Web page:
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Keeping your business records safe and secure

How to ensure the records you are required to keep by law are stored securely, safe from theft, fire or water damage.

Last updated 7 August 2022


By law, you must keep business records to allow us to work out how much tax you need to pay. These records, whether they are kept electronically or manually, may be at risk of damage or loss if they aren't stored securely and safely, which may affect the running of your business.

Damage or loss of your records may also affect your ability to:

  • accurately report your business income
  • claim correct business deductions
  • meet other tax, super and employer obligations.

Computer system security

You must keep your computer system secure and accurate. You must also be able to show that you have control over:

  • who has access to your computer, for example, through the use of passwords
  • incoming and outgoing information
  • processing of information.

Find out more about Online security, including how to stay safe online.

Storage and back-up copies

It's vital to have a good back-up procedure for computer files and programs and to have external off-site storage, which may include cloud storage. This generally ensures records can be recovered if something unexpected happens, for example, theft, flood or fire. Reconstructing business and tax records can be time consuming and costly.

To minimise the risk of damage or loss:

  • store your business records securely and safe from theft, fire or flood damage
  • make regular back-up copies of electronic records and store them in a safe place (preferably away from your business premises) or using cloud storage.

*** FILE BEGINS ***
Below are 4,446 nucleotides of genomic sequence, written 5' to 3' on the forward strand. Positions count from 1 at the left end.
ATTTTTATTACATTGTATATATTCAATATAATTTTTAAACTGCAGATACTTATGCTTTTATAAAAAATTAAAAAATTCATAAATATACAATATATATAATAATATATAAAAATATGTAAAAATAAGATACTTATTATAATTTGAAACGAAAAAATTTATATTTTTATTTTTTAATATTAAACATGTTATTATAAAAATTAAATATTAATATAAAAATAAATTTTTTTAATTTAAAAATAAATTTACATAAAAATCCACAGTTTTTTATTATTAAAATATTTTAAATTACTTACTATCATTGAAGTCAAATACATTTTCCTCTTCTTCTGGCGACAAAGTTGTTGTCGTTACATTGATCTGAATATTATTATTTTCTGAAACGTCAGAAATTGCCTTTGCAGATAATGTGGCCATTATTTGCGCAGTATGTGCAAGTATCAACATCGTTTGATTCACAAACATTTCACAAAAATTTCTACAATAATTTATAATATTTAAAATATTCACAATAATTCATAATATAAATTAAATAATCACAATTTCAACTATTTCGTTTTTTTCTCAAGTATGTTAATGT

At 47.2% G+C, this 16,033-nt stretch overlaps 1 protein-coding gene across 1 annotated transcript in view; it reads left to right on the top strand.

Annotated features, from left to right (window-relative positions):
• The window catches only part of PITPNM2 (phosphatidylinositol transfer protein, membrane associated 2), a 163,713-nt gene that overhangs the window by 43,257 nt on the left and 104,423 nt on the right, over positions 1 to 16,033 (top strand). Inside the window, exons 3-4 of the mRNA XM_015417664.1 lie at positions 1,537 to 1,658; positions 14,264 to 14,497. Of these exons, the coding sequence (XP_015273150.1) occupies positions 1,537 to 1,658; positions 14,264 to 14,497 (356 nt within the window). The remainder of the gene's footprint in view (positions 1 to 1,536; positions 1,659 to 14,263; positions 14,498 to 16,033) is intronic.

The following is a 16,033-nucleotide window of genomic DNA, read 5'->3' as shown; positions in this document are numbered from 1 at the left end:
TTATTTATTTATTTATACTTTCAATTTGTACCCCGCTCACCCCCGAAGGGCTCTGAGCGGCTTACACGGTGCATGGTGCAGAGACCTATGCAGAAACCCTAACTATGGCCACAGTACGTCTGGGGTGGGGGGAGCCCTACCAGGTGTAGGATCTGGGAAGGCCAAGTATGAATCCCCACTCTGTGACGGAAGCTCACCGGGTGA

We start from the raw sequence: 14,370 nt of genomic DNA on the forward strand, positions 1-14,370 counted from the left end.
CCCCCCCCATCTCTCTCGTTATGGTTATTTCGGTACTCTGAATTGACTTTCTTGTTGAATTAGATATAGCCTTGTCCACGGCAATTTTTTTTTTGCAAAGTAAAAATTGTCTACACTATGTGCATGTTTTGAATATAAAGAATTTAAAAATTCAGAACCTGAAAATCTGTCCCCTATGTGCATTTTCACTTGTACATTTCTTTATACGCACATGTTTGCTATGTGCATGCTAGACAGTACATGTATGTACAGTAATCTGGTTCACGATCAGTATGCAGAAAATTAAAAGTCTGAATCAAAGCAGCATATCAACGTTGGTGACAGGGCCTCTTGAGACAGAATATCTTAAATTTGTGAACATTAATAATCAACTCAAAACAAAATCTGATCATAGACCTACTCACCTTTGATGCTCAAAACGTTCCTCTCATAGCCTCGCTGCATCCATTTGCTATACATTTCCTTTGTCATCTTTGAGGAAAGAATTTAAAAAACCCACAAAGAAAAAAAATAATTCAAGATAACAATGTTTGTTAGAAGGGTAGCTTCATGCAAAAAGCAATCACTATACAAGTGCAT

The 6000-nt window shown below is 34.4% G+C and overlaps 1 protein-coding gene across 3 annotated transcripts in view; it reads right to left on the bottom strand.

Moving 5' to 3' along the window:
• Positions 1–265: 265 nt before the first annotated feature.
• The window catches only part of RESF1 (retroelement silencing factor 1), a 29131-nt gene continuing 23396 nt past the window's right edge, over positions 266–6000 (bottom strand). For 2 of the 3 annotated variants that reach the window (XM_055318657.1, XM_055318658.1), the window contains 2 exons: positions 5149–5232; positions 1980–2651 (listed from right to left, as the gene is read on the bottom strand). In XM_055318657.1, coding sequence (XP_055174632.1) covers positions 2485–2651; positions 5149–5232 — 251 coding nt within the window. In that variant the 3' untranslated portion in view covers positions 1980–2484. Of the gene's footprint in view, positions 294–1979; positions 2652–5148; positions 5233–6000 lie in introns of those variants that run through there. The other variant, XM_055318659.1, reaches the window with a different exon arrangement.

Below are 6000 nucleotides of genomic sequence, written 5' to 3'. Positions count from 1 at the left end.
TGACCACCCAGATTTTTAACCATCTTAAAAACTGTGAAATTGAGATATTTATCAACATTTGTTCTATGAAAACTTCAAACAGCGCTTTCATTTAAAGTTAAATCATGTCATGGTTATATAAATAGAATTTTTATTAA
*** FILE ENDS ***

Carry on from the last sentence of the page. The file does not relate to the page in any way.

For more information, see TR 2018/2 Income tax: record keeping and access – electronic records.

Lost or destroyed records

There may be times when your records are lost or destroyed – for example, if your home or place of business has been subject to theft, fire or flood damage.

Where the documents lost or destroyed were written evidence of business expenses you want to claim, and you're unable to reconstruct your records, you may still be able to claim deductions for certain expenses if:

  • you have a complete copy of the document that was lost or destroyed, or
  • you don't have a complete copy but  
    • we are satisfied that you took reasonable precautions to prevent the loss or destruction
    • you demonstrate that it's not reasonably possible to obtain a substitute document by showing you have made a genuine attempt to obtain a substitute document or there are reasonable grounds for believing that such efforts would have been unsuccessful.

Find out more about Reconstructing your tax records and for more information, see Taxation Ruling TR 97/24 Income tax: relief from the effects of failing to substantiate.